C#: Asynchronous Pattern

Asynchronous Pattern

The underlining philosophy is as follows:
– It is the client that decides if a particular call should be asynchronous.
– It is not necessary for a server to do additional programming; The CLI should be able to manage the difference between the client and server views.
– The server can choose to explicitly support asynchronous behavior either because it can implement it more efficiently than a general architecture, or it wants to support only asynchronous behavior.
– It is supposed to enforce type safety.
– The CLI will provide a list of necessary services to support the asynchronous programming model:
  – Synchronization primitives, such as critical sections and ReaderWriterLock.
  – Synchronization constructs, such as containers that supports WaitForMultipleObjects method.
  – Exposure to the underlying infrastructure pieces, such as Message objects and Thread pools.

– The object that implements IAsyncResult must be a waitable object and its underlying synchronization primitive should be signaled after the call is canceled or completed. The waitable objects support waiting to become signaled with "any" or "all" semantics.
– The Cancel method is a request to cancel processing of the method after the desired timeout period has expired and the server is recommended to honor it. The client is recommended to not destory the resources such as file objects as the server may be actively using them. It’s safe for the client to destory the resources after the IsCompleted or IsCancelled property returns true.
– The semantics of the one-way qualifier: The callback itself may execute asynchronously through the context dispatcher infrastructure.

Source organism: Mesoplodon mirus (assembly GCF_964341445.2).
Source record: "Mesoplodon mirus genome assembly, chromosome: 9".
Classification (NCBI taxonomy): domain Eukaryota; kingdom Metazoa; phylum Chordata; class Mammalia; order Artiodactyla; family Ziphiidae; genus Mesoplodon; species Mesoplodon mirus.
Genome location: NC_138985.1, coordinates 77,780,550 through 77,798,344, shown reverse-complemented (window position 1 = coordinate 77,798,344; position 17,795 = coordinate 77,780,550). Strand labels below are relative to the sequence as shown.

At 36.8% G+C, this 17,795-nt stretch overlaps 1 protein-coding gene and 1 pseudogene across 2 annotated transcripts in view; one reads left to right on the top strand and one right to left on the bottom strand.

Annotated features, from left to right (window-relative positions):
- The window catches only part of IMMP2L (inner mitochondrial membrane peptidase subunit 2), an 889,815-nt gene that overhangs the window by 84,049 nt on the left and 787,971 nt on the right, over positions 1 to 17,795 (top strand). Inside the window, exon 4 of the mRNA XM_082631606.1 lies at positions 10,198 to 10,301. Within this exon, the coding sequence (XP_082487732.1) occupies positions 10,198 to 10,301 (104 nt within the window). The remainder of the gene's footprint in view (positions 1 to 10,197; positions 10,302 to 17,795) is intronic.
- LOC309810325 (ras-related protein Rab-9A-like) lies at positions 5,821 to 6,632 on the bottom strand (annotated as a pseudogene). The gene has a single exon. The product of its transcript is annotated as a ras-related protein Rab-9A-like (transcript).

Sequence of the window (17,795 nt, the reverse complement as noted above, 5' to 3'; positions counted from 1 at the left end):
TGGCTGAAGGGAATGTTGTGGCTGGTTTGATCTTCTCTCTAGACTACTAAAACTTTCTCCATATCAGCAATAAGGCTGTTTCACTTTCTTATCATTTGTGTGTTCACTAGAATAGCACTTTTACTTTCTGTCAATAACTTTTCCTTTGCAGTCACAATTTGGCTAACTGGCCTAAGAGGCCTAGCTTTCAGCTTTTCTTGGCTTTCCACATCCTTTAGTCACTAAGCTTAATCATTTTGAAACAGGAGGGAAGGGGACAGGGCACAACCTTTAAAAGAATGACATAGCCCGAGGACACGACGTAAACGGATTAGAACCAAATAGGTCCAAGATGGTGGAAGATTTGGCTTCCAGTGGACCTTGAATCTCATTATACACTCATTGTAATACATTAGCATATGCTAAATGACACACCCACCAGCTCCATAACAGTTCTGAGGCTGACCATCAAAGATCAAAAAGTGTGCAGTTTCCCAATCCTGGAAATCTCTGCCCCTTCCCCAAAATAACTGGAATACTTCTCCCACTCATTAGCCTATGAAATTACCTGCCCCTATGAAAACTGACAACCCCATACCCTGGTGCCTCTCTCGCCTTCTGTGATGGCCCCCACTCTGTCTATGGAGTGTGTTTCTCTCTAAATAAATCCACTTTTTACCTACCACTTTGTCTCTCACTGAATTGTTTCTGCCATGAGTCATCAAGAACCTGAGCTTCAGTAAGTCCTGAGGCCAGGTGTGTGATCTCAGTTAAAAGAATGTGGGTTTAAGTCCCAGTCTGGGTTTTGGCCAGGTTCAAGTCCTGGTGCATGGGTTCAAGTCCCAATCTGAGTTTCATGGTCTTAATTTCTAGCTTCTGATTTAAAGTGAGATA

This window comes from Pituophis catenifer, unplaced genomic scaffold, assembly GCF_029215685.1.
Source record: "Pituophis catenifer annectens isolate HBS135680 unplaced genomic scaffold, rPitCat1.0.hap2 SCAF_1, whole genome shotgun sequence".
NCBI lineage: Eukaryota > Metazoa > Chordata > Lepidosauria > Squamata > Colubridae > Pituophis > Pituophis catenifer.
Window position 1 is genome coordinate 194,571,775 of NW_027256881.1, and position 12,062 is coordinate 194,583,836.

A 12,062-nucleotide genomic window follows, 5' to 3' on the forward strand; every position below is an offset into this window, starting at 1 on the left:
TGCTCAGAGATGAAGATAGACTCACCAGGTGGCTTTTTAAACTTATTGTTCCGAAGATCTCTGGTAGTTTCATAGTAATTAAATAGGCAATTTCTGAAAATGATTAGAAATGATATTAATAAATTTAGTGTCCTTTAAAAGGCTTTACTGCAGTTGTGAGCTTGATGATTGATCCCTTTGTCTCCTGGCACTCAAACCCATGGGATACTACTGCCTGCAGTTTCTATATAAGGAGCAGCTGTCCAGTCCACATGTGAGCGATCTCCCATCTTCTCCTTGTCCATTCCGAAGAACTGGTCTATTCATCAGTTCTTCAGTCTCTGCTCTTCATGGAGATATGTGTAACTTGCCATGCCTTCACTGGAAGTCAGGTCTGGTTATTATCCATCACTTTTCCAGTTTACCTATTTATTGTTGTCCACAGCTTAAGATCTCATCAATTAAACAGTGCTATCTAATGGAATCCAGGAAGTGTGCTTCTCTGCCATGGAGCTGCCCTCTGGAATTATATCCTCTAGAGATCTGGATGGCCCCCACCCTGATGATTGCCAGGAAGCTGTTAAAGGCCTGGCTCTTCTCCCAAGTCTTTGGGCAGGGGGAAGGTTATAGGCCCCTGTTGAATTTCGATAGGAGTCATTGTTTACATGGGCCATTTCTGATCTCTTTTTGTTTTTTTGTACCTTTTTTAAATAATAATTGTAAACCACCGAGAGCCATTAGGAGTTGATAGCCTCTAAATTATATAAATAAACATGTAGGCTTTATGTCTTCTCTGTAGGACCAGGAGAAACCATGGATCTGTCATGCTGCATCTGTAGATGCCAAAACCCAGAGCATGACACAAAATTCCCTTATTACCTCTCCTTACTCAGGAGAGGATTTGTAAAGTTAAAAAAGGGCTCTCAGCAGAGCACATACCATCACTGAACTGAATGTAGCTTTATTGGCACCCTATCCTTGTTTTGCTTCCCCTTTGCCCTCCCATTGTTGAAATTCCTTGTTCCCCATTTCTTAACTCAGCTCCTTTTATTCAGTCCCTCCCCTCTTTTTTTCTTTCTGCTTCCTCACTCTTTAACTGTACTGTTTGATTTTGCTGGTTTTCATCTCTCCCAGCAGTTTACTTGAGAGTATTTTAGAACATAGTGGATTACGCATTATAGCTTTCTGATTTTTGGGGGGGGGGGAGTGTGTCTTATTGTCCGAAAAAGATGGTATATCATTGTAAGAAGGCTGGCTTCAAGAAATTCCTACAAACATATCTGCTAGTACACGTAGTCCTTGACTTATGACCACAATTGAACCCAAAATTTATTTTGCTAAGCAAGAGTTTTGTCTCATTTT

– Calling EndInvoke before the asynchronous operation is complete will block the caller. Calling it a second time with the same AsyncResult is undefined.

class FactorizeCallback {
   public FactorizeCallback(unsigned long number) {
      _ulNumber = number;
   }
   // Note the qualifier one-way. See last paragraph of this section for its explanation.
   public one-way boolean FactorizedResults(IAsyncResult ar) {
      unsigned long factor1, factor2;
      FactorizingDelegate fd = ar.AsyncObject;
      fd.EndInvoke(factor1, factor2, ar);

      // Output the results.
      Console.Writeline("Factors of" + _ulNumber + ":" + factor1 + " " + factor2);
    }
   private unsigned long _ulNumber
}

// Client code.
delegate FactorizingDelegate(unsigned long factorizableNum,
       ref unsigned long primefactor1,
       ref unsigned long primefactor2);
PrimeFactorizer pf = new PrimeFactorizer();
FactorizingDelegate fd = new FactorizingDelegate(pf.Factorize);

// ———————————————————————————————-
// Async Variation 1.
unsigned long factorizableNum = 1000589023, temp;

// Define the asynccallback delegate.
FactorizeCallback fc = new FactorizeCallback(factorizableNum);
AsyncCallback cb = new AsyncCallback(fc.FactorizedResults);

// Asynchronously invoke the Factorize method on pf.
// Note: If we have pure out parameters, we do not need temp
fd.BeginInvoke(factorizableNum, temp, temp, cb);

// Proceed to do other work.
……

// ———————————————————————————————-
// Async Variation 2.
// Asynchronously invoke the Factorize method on pf.
// Note: If we have pure out parameters, we do not need temp
unsigned long factorizableNum = 1000589023, temp, factor1, factor2;
IAsyncResult ar = fd.BeginInvoke(factorizableNum, temp, temp, NULL);

// Do other work.
……

// Wait for the callback.
SynchronizationServices.WaitForSingleObject(ar);

// Output the results.
fd.EndInvoke(factor1, factor2, ar);
Console.Writeline("Factors of" + factorizableNum + ":" + factor1 + " " + factor2);

Summary
– Supply or DO NOT supply the callback delegate when beginning an asynchronous operation.
– Poll the returned IAsyncResult waitable object for completion.
– End the operation prematurely thereby being blocked until the operation completes.
– Wait on the IAsyncResult waitable object using a timeout to wake up periodically.
– End the operation in the callback routine.

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